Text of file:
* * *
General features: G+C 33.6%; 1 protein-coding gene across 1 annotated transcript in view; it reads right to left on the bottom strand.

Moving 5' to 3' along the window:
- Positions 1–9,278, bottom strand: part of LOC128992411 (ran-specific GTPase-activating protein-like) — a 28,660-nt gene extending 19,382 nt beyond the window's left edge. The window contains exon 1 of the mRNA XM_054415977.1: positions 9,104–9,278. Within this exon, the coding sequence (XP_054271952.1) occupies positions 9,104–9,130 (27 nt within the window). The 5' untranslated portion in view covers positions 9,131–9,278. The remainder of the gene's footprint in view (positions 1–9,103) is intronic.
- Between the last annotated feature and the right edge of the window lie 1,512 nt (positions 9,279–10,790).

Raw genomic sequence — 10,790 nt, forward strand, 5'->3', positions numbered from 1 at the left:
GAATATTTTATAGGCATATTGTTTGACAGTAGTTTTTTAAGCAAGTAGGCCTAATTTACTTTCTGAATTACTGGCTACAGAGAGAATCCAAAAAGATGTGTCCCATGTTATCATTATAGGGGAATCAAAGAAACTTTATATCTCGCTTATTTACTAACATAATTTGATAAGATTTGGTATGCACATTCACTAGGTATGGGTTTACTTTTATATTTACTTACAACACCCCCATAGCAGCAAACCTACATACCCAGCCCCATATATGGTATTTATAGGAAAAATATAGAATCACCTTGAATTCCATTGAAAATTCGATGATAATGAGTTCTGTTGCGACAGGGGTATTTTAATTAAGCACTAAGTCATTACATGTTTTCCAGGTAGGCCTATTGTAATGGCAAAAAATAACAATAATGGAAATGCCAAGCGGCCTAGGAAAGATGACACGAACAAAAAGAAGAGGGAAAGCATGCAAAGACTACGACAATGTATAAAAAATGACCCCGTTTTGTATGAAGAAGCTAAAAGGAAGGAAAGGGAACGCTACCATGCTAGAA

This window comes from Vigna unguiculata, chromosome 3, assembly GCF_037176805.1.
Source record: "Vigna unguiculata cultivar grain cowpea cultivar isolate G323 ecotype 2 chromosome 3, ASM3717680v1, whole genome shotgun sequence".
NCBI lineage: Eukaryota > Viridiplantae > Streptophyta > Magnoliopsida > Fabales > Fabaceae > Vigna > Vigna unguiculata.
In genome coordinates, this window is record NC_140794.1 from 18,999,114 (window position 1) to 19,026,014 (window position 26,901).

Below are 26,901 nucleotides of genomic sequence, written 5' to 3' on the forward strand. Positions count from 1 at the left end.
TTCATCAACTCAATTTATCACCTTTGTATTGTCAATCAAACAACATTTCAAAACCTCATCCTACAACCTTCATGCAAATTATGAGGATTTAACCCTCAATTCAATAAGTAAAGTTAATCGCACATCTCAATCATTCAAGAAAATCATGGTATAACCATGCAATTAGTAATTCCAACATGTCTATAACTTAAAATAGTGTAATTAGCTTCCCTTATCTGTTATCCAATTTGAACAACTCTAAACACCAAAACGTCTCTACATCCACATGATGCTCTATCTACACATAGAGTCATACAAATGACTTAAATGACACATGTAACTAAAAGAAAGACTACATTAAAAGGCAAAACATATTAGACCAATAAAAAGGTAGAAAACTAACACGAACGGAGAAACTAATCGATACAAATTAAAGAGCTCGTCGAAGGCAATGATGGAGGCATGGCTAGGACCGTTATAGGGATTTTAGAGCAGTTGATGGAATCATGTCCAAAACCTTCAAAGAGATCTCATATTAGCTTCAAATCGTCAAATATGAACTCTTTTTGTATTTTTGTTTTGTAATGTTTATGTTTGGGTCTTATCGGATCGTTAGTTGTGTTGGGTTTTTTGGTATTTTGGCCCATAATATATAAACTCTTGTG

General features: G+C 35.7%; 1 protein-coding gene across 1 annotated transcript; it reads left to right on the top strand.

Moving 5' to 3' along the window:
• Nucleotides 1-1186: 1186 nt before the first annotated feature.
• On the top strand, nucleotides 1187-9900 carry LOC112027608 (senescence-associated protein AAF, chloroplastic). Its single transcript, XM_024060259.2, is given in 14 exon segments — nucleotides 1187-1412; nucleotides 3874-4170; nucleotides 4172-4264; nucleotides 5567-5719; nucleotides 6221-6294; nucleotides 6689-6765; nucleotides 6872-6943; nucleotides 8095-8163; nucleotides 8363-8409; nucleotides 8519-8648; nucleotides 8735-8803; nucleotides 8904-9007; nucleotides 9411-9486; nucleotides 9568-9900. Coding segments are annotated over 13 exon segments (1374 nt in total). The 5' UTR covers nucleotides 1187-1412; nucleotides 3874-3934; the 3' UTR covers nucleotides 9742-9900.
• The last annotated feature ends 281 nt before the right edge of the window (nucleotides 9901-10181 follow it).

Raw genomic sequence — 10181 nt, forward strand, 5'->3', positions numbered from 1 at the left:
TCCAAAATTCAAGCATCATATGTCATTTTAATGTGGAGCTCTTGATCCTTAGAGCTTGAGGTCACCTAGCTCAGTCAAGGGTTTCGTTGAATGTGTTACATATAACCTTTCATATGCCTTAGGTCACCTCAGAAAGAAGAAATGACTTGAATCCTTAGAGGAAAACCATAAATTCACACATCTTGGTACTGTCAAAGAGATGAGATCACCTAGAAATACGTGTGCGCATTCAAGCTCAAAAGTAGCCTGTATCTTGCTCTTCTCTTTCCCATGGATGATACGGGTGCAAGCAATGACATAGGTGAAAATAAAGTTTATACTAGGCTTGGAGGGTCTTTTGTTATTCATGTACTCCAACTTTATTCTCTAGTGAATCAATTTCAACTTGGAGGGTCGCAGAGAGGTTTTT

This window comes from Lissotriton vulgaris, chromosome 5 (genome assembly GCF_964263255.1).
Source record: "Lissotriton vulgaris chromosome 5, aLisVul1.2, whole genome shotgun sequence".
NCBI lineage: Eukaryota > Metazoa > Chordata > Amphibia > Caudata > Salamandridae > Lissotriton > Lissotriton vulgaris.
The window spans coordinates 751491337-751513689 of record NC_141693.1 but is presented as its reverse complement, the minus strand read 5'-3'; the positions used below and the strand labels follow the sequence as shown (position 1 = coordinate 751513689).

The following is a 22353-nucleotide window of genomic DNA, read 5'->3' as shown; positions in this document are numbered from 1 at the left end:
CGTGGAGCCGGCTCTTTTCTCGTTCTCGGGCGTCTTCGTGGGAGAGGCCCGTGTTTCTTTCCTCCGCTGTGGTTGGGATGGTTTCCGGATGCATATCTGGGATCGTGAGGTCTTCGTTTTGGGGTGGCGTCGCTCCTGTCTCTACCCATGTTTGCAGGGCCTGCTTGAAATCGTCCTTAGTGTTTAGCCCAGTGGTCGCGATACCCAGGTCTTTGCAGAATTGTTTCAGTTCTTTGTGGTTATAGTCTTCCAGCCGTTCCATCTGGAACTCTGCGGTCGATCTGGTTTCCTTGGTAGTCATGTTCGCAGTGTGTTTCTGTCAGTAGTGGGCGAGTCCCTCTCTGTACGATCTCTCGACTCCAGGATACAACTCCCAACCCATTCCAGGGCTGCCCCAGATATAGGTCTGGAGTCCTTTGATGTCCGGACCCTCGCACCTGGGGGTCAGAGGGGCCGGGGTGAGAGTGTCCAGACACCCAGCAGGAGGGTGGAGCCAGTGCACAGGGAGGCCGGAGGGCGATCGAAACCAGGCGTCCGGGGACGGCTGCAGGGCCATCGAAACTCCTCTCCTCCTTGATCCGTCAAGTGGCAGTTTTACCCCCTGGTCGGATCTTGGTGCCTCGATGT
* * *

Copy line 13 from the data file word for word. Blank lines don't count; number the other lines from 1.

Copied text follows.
General features: G+C 35.7%; 1 protein-coding gene across 1 annotated transcript; it reads left to right on the top strand.